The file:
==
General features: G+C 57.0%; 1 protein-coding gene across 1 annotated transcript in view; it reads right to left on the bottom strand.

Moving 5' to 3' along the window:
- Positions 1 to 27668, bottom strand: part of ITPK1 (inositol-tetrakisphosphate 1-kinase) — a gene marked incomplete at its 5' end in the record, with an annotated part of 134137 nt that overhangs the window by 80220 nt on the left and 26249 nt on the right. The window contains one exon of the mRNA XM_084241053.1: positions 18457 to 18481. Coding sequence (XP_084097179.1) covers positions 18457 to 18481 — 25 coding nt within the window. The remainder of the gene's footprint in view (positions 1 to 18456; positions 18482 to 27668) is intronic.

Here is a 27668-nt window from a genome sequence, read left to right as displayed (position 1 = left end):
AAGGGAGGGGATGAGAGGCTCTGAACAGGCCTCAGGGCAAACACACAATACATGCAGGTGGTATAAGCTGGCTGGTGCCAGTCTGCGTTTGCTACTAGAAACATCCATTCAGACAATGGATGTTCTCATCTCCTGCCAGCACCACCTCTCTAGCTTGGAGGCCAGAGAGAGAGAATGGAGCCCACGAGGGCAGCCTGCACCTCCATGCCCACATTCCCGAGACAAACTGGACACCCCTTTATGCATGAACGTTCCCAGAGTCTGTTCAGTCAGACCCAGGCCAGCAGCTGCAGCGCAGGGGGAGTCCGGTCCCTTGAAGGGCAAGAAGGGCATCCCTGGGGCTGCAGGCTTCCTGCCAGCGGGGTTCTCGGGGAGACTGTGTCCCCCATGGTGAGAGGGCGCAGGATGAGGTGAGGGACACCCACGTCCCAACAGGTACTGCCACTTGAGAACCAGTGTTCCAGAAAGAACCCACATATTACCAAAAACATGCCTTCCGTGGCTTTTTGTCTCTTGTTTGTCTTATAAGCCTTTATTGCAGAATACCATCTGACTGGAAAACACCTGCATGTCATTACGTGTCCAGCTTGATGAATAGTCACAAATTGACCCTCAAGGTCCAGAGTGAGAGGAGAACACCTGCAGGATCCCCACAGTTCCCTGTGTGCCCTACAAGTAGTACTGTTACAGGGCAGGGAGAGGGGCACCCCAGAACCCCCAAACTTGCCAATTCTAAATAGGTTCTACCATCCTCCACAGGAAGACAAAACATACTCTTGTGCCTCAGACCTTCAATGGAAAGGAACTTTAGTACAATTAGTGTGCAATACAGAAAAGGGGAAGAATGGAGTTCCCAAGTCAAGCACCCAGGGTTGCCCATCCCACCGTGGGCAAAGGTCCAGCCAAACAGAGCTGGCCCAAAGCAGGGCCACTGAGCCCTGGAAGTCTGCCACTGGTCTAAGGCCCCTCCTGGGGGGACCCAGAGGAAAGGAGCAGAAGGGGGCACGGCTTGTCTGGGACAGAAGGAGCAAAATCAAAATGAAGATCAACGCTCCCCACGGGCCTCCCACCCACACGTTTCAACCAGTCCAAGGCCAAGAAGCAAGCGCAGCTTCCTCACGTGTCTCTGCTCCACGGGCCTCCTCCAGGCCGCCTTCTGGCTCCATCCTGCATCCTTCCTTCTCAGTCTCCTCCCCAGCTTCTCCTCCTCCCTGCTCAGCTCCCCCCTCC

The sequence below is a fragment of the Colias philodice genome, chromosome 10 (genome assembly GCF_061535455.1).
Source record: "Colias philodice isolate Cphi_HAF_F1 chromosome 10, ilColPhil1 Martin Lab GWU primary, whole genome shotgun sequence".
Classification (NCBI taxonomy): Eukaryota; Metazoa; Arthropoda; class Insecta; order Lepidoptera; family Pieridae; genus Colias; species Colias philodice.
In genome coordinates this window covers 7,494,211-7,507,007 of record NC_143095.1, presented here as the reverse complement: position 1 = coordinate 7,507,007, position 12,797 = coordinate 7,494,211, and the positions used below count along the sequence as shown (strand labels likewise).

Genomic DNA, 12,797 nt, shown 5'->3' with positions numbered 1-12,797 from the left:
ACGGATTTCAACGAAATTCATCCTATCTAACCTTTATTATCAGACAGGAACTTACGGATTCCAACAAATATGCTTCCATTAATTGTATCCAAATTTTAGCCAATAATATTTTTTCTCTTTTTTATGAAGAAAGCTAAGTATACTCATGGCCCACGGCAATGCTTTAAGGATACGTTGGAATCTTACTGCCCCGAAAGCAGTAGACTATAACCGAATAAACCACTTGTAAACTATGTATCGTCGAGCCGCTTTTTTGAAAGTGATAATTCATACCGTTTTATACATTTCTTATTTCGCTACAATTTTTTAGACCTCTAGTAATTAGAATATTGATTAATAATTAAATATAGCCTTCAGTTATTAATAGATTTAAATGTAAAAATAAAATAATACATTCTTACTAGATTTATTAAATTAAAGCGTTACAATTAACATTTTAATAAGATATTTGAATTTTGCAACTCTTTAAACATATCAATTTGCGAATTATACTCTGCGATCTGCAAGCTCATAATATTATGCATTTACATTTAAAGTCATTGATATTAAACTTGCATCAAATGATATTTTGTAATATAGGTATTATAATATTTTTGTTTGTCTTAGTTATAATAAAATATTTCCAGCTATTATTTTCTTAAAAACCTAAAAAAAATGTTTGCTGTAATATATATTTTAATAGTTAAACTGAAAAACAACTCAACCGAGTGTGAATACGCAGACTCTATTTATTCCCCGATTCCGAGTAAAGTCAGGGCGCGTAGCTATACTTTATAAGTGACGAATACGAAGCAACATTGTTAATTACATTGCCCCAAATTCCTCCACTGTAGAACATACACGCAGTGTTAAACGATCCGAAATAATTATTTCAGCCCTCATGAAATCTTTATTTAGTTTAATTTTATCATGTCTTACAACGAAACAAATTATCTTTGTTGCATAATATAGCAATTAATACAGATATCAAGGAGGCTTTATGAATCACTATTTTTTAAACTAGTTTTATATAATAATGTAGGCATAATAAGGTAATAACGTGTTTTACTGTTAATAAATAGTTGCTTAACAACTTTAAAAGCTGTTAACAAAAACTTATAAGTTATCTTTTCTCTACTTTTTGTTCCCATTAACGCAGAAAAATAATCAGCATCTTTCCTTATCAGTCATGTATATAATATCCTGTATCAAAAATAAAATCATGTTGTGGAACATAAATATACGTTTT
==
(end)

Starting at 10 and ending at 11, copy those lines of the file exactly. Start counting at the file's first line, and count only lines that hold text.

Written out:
Genomic DNA, 12,797 nt, shown 5'->3' with positions numbered 1-12,797 from the left:
ACGGATTTCAACGAAATTCATCCTATCTAACCTTTATTATCAGACAGGAACTTACGGATTCCAACAAATATGCTTCCATTAATTGTATCCAAATTTTAGCCAATAATATTTTTTCTCTTTTTTATGAAGAAAGCTAAGTATACTCATGGCCCACGGCAATGCTTTAAGGATACGTTGGAATCTTACTGCCCCGAAAGCAGTAGACTATAACCGAATAAACCACTTGTAAACTATGTATCGTCGAGCCGCTTTTTTGAAAGTGATAATTCATACCGTTTTATACATTTCTTATTTCGCTACAATTTTTTAGACCTCTAGTAATTAGAATATTGATTAATAATTAAATATAGCCTTCAGTTATTAATAGATTTAAATGTAAAAATAAAATAATACATTCTTACTAGATTTATTAAATTAAAGCGTTACAATTAACATTTTAATAAGATATTTGAATTTTGCAACTCTTTAAACATATCAATTTGCGAATTATACTCTGCGATCTGCAAGCTCATAATATTATGCATTTACATTTAAAGTCATTGATATTAAACTTGCATCAAATGATATTTTGTAATATAGGTATTATAATATTTTTGTTTGTCTTAGTTATAATAAAATATTTCCAGCTATTATTTTCTTAAAAACCTAAAAAAAATGTTTGCTGTAATATATATTTTAATAGTTAAACTGAAAAACAACTCAACCGAGTGTGAATACGCAGACTCTATTTATTCCCCGATTCCGAGTAAAGTCAGGGCGCGTAGCTATACTTTATAAGTGACGAATACGAAGCAACATTGTTAATTACATTGCCCCAAATTCCTCCACTGTAGAACATACACGCAGTGTTAAACGATCCGAAATAATTATTTCAGCCCTCATGAAATCTTTATTTAGTTTAATTTTATCATGTCTTACAACGAAACAAATTATCTTTGTTGCATAATATAGCAATTAATACAGATATCAAGGAGGCTTTATGAATCACTATTTTTTAAACTAGTTTTATATAATAATGTAGGCATAATAAGGTAATAACGTGTTTTACTGTTAATAAATAGTTGCTTAACAACTTTAAAAGCTGTTAACAAAAACTTATAAGTTATCTTTTCTCTACTTTTTGTTCCCATTAACGCAGAAAAATAATCAGCATCTTTCCTTATCAGTCATGTATATAATATCCTGTATCAAAAATAAAATCATGTTGTGGAACATAAATATACGTTTT